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Posted by on August 5, 2013 in Book Reviews, David P. Craig

 

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Book Review: Continuity and Discontinuity edited by John S. Feinberg

Great Discussion of the Relationship Between the Old and New Testaments

This book contains various perspectives from leading theologians on issues related to that which continues and discontinues from the Old Testament into the New Testament.

Half of the contributors in this book would consider themselves “Covenant Theologians” – including contributions from O. Palmer Robertson, Willem VanGemeren, Knox Chamblin, Bruce K. Waltke, Fred H. Klooster,  Martin H. Woudstra, and Sam Storms. The other half would lean dispensational or in the discontinuity camp – including essays from John S. Feinberg, Paul D. Feinberg, Robert L. Saucy, Walter C. Kaiser, Allen P. Ross, and Douglas J. Moo.

The book is a tribute to S. Lewis Johnson– long time Bible teacher at Dallas Theological Seminary and Teaching pastor at Believer’s Chapel in Dallas, Texas (he went to be with the Lord on January 28, 2004). The beginning of the book and ending of the book contain some well written tributes from Sam Storms and John Sproule to Johnson and expound upon his outstanding attributes as a scholar, exegete of God’s Word, pastor, mentor, friend, and southern gentlemen – he was born in Birmingham, Alabama.

After a wonderful historical essay on the debate of continuity and discontinuity by Rodney Peterson the format of the book addresses issues related to six key areas: 1) Theological Systems and the Testaments; 2) Hermeneutics and the Testaments; 3) Salvation and the Testaments; 4) The Law and the Testaments; 5) The People of God and the Testaments; and 6) Kingdom Promises and the Testaments. Each of these six topics contains an essay from a continuity perspective followed by an essay from a discontinuity perspective.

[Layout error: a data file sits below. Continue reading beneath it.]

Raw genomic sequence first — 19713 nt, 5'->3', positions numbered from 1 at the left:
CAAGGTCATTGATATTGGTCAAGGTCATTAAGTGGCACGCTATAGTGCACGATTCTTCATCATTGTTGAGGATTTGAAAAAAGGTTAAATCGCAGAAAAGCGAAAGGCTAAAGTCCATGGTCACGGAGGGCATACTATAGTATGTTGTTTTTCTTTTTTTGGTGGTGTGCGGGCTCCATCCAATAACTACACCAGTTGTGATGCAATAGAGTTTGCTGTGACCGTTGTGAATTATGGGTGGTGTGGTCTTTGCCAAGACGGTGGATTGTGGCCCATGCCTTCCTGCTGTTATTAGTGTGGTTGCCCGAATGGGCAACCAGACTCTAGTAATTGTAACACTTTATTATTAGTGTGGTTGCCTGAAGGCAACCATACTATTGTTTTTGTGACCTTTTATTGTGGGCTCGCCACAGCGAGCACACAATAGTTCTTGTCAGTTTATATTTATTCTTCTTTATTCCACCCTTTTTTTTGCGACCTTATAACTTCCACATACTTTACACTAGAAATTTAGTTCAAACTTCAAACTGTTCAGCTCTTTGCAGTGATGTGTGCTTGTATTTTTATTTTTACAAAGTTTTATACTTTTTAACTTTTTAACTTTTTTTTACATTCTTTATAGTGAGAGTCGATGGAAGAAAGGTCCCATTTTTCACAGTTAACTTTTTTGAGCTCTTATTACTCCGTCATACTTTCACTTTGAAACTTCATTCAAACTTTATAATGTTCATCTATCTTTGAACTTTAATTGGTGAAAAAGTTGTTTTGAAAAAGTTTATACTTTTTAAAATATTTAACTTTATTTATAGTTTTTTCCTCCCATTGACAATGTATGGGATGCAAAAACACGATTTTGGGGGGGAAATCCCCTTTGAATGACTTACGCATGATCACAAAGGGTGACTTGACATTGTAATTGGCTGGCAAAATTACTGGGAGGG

Here are some of the issues addressed in the book:

Are Christians to see ethical dilemmas such as capital punishment and abortion enforced today?

Are Israel and the Church one or distinct today?

How do believers relate to the Old Testament law in practice today?

One of the points that became increasingly clear to me as I read this book was that the more one moves in the discontinuity direction, the more dispensational he is likely to become, and the more one moves in the direction of continuity, the more covenantal he will become.

This book is simply outstanding. It’s not an easy read – but well worth the effort. In my experience most people from both sides of the continuity/discontinuity continuum have a lot to learn from one another and this book helps people in either camp come closer to the center in balancing how to effectively understand and interpret the two Testaments of the Scriptures. I highly recommend this book to help you become a more effective interpreter of the Scriptures and lover of Jesus Christ at the center of it all.

 

 

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Book Review: The Hope of Glory: 100 Daily Meditations on Colossians By Sam Storms

I chose the book of Colossians as the first book to preach through in the church where I am the pastor of preaching. A large part of the reason I chose to preach through the book of Colossians is because I read Storms’ book on Colossians and benefited from it so much, that I felt like I wanted my flock to benefit from the great truths to be mined from the book of Colossians.

Colossians’ bottom line is all about Christ being our sufficiency period. As a pastor there is no truth that I want to convey more in my preaching, counseling, coaching, discipleship, and any teaching situation I find myself in. I find that the older I get and the more I experience and see people struggle – that our greatest need is always more of Jesus. It’s not a cliché – it’s just true.

I find that this book is useful as both a commentary and a devotional. Dr. Storms is a gifted scholar, but he is also a pastor and wonderfully balances mining the depths of Christ to be found in the book of Colossians with profound wisdom always leading to personal encouragement and application.

I am reading this book for the second time, and if the return of Christ lingers, I believe this will be a book I return to again and again to be encouraged in the infinite treasures that are to be found in the person and work of Jesus Christ. I highly recommend this book as one you will come to again and again to be encouraged in your walk with Jesus.